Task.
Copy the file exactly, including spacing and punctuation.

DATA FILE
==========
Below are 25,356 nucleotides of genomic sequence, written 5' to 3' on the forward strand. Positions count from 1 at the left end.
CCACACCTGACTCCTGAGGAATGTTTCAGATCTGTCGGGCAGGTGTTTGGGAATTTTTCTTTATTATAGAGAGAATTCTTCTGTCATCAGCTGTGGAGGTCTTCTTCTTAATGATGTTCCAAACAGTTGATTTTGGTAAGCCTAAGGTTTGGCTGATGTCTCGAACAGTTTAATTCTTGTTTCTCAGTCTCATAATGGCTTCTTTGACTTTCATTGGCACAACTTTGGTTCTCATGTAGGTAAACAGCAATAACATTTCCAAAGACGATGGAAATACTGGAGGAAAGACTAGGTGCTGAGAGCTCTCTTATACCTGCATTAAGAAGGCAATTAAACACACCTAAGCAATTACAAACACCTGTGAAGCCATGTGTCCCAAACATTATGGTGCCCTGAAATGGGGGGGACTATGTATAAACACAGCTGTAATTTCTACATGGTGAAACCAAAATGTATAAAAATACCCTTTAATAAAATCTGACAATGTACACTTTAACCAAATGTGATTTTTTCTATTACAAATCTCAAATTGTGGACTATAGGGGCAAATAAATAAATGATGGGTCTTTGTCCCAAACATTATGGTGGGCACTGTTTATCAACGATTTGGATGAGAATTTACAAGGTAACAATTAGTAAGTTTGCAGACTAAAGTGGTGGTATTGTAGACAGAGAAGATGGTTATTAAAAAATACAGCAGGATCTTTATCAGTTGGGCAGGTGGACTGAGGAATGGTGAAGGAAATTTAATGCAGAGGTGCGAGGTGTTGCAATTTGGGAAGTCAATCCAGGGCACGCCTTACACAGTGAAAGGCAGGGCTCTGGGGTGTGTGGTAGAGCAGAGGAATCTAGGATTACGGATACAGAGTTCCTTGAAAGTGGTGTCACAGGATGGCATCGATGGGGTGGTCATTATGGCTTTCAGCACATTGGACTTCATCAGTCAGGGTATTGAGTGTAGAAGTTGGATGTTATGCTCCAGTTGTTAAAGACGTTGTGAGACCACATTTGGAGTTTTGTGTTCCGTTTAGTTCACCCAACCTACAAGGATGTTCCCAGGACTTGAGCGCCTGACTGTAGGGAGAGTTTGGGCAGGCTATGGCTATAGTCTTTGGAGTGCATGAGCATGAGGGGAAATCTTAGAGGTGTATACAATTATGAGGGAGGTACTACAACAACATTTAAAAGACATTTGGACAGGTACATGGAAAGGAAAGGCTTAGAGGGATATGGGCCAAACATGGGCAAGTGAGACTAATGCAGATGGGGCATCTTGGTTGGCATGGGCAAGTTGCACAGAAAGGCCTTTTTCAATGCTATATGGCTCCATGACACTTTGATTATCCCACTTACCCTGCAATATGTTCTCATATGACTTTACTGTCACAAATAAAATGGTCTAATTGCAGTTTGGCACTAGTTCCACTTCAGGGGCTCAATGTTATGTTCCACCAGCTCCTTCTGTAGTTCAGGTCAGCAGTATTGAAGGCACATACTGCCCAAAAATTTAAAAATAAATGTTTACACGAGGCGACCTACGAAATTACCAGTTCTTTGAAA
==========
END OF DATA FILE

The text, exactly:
Below are 25,356 nucleotides of genomic sequence, written 5' to 3' on the forward strand. Positions count from 1 at the left end.
CCACACCTGACTCCTGAGGAATGTTTCAGATCTGTCGGGCAGGTGTTTGGGAATTTTTCTTTATTATAGAGAGAATTCTTCTGTCATCAGCTGTGGAGGTCTTCTTCTTAATGATGTTCCAAACAGTTGATTTTGGTAAGCCTAAGGTTTGGCTGATGTCTCGAACAGTTTAATTCTTGTTTCTCAGTCTCATAATGGCTTCTTTGACTTTCATTGGCACAACTTTGGTTCTCATGTAGGTAAACAGCAATAACATTTCCAAAGACGATGGAAATACTGGAGGAAAGACTAGGTGCTGAGAGCTCTCTTATACCTGCATTAAGAAGGCAATTAAACACACCTAAGCAATTACAAACACCTGTGAAGCCATGTGTCCCAAACATTATGGTGCCCTGAAATGGGGGGGACTATGTATAAACACAGCTGTAATTTCTACATGGTGAAACCAAAATGTATAAAAATACCCTTTAATAAAATCTGACAATGTACACTTTAACCAAATGTGATTTTTTCTATTACAAATCTCAAATTGTGGACTATAGGGGCAAATAAATAAATGATGGGTCTTTGTCCCAAACATTATGGTGGGCACTGTTTATCAACGATTTGGATGAGAATTTACAAGGTAACAATTAGTAAGTTTGCAGACTAAAGTGGTGGTATTGTAGACAGAGAAGATGGTTATTAAAAAATACAGCAGGATCTTTATCAGTTGGGCAGGTGGACTGAGGAATGGTGAAGGAAATTTAATGCAGAGGTGCGAGGTGTTGCAATTTGGGAAGTCAATCCAGGGCACGCCTTACACAGTGAAAGGCAGGGCTCTGGGGTGTGTGGTAGAGCAGAGGAATCTAGGATTACGGATACAGAGTTCCTTGAAAGTGGTGTCACAGGATGGCATCGATGGGGTGGTCATTATGGCTTTCAGCACATTGGACTTCATCAGTCAGGGTATTGAGTGTAGAAGTTGGATGTTATGCTCCAGTTGTTAAAGACGTTGTGAGACCACATTTGGAGTTTTGTGTTCCGTTTAGTTCACCCAACCTACAAGGATGTTCCCAGGACTTGAGCGCCTGACTGTAGGGAGAGTTTGGGCAGGCTATGGCTATAGTCTTTGGAGTGCATGAGCATGAGGGGAAATCTTAGAGGTGTATACAATTATGAGGGAGGTACTACAACAACATTTAAAAGACATTTGGACAGGTACATGGAAAGGAAAGGCTTAGAGGGATATGGGCCAAACATGGGCAAGTGAGACTAATGCAGATGGGGCATCTTGGTTGGCATGGGCAAGTTGCACAGAAAGGCCTTTTTCAATGCTATATGGCTCCATGACACTTTGATTATCCCACTTACCCTGCAATATGTTCTCATATGACTTTACTGTCACAAATAAAATGGTCTAATTGCAGTTTGGCACTAGTTCCACTTCAGGGGCTCAATGTTATGTTCCACCAGCTCCTTCTGTAGTTCAGGTCAGCAGTATTGAAGGCACATACTGCCCAAAAATTTAAAAATAAATGTTTACACGAGGCGACCTACGAAATTACCAGTTCTTTGAAA